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Magnesium Lowers Type 2 Diabetes Risk

Magnesium-Rich Foods Appear to Be Protective Regardless of Weight, Activity Level
By
WebMD Health News

Dec. 23, 2003 -- Want to reduce your diabetes risk? Make a spinach salad your next meal, with a side of whole-wheat bread or almonds.

Two new studies suggest magnesium-rich foods like these can significantly lower the risk of developing type 2 diabetes, even in obese people who are at high risk for the disease. Earlier studies linked magnesium deficiency with an increased risk for diabetes. The latest findings carry this observation further by confirming the mineral's role in protecting against the disease.

Almost 170,000 People Studied

The larger of the two studies involved roughly 85,000 women and 42,000 men who completed dietary intake questionnaires every two to four years. The smaller study had a similar design and involved just under 40,000 women who were 45 or older. Both studies were conducted by researchers from Harvard University, and both are published in the January 2004 issue of the journal Diabetes Care.

In the larger study, the female subjects were followed for 18 years and the men for 12, during which time roughly 5,400 people developed type 2 diabetes. Even after taking into account diabetes risk factors such as age, weight, physical activity, smoking, and family history, those with the highest dietary levels of magnesium were found to have significantly lower risk for type 2 diabetes compared with those with the lowest magnesium levels.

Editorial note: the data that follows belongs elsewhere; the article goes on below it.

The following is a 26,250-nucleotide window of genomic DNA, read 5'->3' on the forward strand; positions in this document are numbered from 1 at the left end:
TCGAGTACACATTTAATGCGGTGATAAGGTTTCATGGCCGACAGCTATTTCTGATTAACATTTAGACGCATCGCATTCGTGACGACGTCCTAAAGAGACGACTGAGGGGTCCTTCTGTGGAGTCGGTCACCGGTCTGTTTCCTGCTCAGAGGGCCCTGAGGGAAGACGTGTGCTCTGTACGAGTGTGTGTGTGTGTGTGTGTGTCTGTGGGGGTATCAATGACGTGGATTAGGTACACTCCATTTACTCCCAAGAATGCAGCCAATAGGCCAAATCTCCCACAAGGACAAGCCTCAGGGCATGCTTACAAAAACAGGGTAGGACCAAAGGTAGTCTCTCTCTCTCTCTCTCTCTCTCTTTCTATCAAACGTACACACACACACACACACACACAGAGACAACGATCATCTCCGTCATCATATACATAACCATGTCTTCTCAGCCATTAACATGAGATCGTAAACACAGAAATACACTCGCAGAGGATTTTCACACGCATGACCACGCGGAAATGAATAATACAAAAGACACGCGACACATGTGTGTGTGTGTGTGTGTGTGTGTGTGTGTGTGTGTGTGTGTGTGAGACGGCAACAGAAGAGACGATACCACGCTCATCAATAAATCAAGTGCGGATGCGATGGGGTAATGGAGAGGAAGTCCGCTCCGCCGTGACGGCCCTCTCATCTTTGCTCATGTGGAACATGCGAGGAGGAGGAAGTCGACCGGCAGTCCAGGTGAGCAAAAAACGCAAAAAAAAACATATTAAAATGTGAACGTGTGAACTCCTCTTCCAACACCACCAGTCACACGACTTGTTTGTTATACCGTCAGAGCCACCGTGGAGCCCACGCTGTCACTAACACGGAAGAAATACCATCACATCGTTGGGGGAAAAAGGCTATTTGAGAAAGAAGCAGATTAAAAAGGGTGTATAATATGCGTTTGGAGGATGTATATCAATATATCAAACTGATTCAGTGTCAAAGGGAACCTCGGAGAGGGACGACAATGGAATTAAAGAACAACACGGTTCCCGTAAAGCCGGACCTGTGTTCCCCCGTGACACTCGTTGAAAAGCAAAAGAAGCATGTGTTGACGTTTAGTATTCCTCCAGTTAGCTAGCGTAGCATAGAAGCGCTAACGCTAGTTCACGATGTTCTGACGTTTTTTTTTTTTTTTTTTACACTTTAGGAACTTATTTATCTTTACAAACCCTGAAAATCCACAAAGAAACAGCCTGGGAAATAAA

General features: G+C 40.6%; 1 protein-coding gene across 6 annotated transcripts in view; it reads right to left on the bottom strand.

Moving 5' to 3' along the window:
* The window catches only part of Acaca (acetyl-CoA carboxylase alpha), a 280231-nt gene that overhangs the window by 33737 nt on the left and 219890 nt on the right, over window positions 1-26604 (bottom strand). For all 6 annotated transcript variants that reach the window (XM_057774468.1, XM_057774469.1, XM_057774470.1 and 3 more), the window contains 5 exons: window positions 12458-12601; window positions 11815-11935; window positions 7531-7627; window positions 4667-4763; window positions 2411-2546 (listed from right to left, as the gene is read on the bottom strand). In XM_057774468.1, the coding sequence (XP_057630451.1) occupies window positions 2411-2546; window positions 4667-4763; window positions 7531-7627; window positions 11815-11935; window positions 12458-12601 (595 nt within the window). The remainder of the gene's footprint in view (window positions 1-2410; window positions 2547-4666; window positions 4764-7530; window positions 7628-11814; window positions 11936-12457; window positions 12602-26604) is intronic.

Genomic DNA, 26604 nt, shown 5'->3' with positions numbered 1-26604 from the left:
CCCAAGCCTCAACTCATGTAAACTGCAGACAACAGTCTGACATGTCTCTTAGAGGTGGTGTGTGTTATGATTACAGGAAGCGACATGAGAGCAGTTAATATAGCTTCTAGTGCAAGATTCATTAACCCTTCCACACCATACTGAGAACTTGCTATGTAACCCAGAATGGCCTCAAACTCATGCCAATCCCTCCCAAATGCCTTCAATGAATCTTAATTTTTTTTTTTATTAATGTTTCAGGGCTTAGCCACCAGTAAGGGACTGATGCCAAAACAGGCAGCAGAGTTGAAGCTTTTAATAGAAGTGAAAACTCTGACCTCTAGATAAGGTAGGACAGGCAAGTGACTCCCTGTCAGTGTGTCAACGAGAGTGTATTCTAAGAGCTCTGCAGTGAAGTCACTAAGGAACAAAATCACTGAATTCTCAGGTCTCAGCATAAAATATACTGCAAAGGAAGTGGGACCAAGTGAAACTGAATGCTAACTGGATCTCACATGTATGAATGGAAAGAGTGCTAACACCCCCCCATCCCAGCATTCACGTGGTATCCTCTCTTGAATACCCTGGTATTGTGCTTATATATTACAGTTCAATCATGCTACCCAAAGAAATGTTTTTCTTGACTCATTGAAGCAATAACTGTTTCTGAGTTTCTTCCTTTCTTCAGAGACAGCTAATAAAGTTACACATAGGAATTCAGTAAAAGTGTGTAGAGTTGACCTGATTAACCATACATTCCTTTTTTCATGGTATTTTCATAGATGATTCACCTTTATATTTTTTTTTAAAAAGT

The risk remained significant even after the researchers adjusted for other dietary variables associated with type 2 diabetes risk, such as fat fiber and glycemic load. The risk reduction was similar in the second study.

Eat Your Vegetables

So if eating leafy green vegetables, nuts, and other magnesium-rich foods is good, is taking magnesium in supplement form an even better way to protect against diabetes? Diabetes expert Jerry Nadler, MD, says it not clear whether supplemental magnesium is beneficial, and it could even be harmful. This is especially true for people with kidney disease.

"It is very hard to get too much magnesium from food sources, but that is not true with supplements," he tells WebMD. "The main message from these studies is that people should get the recommended amount of magnesium, which most of the population is probably not getting."

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